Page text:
Some people began to regard medieval buildings as unfashionable by the 1560s. It’s a crying shame!

Also, by the 1560s, some people such as Catherine de Médici, who had Hôtel des Tournelles began to deem these old buildings unfashionable. It’s a crying shame! Even another fortress, Temple, was demolished, after the Revolution, and the Notre Dame was about to go down the same route when Hôtel Dieu was pulled down, but author Victor Hugo saved it by penning The Hunchback of Notre Dame (1831).³ Hugo was actually a medievalist himself, and was on committees trying to save medieval monuments. 

Being a medievalist,mp when I lived in Paris for a bit, I was shocked at how little medieval constructions there was left! If you wanted to find it, you would have to look really hard, and you tend to stumble onto something without realizing it. There are some things, but there’s very little, sadly.

So, I actually feel that Paris has also lost a lot: their royalty, their medieval buildings and their guards.  But they were not the only city in the only country to lose things.

There were others too…

¹, The French Revolution, 'Prelude: Monarchy in Crisis',, 2009, [accessed: April 2015].
² Wikipedia, Musketeers of the Guard, 'History', [n.d.], [accessed: April 2015].
³ Wikipedia, The Hunchback of Notre Dame, 'Background',, [n.d.], [accessed: April 2015].
In response to the Writing 101 prompt - Day Four: Serially Lost.

5 thoughts on “The Things History Lost: Paris”

  1. They were going to demolish Notre Dame? That’s a terrifying thought!

    But about the French Revolution, it wasn’t really the poor people who started it. It was a “top-down revolution” as one of my professors described it. One of the primary instigators was the Duc d’Orleans, who initially hoped it would be more along the lines of overthrowing the current king, leaving the throne open for his own use. But the middle and especially lower classes embraced it more fully than he was expecting, and then all those waves of panic gripped the populace, and…anyway, you’re quite right in saying that it could have been avoided. There are a lot of places where one different action on the king’s part could have prevented it, or at least saved him and his family. The worst part about Louis XVI’s death, to me, is that when he first took the throne, he was intent on studying what had happened to Charles I in England, because he didn’t want to make the same mistakes. Instead, he made different mistakes, and met the same fate.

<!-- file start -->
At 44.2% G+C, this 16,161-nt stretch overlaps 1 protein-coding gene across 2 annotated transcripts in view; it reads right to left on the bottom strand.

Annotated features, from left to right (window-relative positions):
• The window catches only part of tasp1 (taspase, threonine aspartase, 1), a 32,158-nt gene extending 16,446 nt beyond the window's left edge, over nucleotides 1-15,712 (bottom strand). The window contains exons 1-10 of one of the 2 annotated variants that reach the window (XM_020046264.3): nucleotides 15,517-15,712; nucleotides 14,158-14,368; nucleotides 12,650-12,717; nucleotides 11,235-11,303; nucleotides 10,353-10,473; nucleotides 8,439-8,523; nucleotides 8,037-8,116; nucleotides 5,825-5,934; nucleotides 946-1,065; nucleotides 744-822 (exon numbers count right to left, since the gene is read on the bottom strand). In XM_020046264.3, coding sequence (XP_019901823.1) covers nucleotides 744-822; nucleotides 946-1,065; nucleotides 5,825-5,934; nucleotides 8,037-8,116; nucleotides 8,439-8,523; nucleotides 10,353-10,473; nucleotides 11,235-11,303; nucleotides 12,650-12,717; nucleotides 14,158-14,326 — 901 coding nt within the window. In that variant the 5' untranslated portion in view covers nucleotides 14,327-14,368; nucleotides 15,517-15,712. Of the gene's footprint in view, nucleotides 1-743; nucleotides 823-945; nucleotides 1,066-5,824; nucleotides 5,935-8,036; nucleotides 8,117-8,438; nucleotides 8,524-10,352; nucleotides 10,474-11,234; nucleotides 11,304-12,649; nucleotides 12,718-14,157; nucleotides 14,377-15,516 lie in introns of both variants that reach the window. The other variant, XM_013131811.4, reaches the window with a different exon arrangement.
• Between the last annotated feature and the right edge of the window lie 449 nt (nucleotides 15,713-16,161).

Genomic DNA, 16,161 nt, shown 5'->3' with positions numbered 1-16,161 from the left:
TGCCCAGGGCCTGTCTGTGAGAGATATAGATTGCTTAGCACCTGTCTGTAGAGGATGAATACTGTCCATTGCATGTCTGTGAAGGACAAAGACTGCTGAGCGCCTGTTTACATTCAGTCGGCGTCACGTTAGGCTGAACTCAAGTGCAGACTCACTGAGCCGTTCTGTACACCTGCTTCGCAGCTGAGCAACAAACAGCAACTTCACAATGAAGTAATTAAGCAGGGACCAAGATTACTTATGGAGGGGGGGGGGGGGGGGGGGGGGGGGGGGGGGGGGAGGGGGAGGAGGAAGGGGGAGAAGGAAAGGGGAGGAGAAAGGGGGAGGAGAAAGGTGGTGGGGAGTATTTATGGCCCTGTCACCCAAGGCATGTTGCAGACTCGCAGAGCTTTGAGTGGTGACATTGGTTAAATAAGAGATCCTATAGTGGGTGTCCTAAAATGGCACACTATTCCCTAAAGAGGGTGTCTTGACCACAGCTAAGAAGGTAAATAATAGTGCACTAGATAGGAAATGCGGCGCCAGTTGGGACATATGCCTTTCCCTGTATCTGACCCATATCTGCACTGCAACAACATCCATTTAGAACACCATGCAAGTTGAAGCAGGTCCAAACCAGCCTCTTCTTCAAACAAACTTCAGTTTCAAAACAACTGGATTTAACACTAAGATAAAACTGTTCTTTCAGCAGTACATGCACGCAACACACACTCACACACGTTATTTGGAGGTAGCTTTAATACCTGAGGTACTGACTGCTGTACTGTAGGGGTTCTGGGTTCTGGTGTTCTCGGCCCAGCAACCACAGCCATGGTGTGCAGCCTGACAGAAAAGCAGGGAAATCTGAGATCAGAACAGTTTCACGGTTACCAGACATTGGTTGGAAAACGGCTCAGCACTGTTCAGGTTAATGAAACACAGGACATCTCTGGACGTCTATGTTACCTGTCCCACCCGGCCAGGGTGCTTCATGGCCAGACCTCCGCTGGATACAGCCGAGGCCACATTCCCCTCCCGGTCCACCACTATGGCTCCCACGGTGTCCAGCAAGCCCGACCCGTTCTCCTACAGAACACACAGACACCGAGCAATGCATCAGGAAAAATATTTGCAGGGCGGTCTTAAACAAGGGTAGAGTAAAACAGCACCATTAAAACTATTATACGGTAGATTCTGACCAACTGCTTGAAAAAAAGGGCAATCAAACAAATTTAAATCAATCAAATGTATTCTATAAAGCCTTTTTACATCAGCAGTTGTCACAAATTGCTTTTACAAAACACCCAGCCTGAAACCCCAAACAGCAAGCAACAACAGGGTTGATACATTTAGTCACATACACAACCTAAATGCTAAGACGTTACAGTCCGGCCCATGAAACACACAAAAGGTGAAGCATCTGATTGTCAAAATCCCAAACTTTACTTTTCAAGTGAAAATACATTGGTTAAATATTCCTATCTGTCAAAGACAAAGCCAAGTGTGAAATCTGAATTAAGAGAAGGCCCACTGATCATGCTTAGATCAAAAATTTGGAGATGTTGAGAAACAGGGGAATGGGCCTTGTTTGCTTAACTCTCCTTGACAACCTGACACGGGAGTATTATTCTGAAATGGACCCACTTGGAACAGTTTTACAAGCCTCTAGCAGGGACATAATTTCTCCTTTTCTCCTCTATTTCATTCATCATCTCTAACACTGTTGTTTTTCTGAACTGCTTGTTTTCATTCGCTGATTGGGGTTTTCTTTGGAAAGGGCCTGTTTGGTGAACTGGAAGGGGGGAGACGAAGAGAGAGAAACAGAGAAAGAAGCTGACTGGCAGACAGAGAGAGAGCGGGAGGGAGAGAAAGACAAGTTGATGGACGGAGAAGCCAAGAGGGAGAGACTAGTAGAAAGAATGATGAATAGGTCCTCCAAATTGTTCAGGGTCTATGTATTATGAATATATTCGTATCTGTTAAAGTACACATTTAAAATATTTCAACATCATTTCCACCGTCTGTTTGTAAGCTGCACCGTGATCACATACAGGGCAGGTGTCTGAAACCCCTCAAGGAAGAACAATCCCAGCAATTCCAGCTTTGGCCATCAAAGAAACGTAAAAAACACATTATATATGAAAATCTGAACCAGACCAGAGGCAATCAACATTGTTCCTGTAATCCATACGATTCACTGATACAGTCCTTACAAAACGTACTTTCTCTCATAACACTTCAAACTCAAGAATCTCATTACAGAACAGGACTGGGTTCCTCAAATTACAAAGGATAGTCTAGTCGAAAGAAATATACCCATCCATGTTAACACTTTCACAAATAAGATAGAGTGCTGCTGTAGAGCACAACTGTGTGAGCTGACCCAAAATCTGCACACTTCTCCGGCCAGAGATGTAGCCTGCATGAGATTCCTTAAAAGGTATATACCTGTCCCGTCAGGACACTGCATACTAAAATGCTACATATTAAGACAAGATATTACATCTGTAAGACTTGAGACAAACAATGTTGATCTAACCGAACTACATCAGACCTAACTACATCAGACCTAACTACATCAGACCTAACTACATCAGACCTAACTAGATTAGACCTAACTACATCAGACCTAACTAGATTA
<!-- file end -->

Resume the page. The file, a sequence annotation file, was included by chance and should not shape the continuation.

1. Yup, they were going to demolish the Notre Dame. Horrifying, isn’t it? The Parisians left it in such disrepair, and practically waited for it to get so bad, so all they could do was demolish it. All hail Hugo!

      Thank you very much for giving your input about Duc d’Orleans. I had not heard of him until you mentioned him. And when you did, I remembered another chap that I forgot to mention in my post…

      When I was at Versailles last year, I learnt of a man called Necker, who was on the advisory board of the King. He was the one who was cooking the books, which would have been a big contribution to the debts, and he also advised King Louis to fight with the Americans in the War of Independence to look better against the English. Louis realized what he was doing and fired him the day before the Storming of Bastille. It was said they considered Necker a spokesman for the common people. At Musee Carnavalet in Paris, there is a lot of propaganda about him. So, clearly they loved him, although he helped caused the revolution.

      And I had NO idea that the King studied King Charles I! Charles’ demise is one bit of history I don’t understand at all. History can be sad. sniff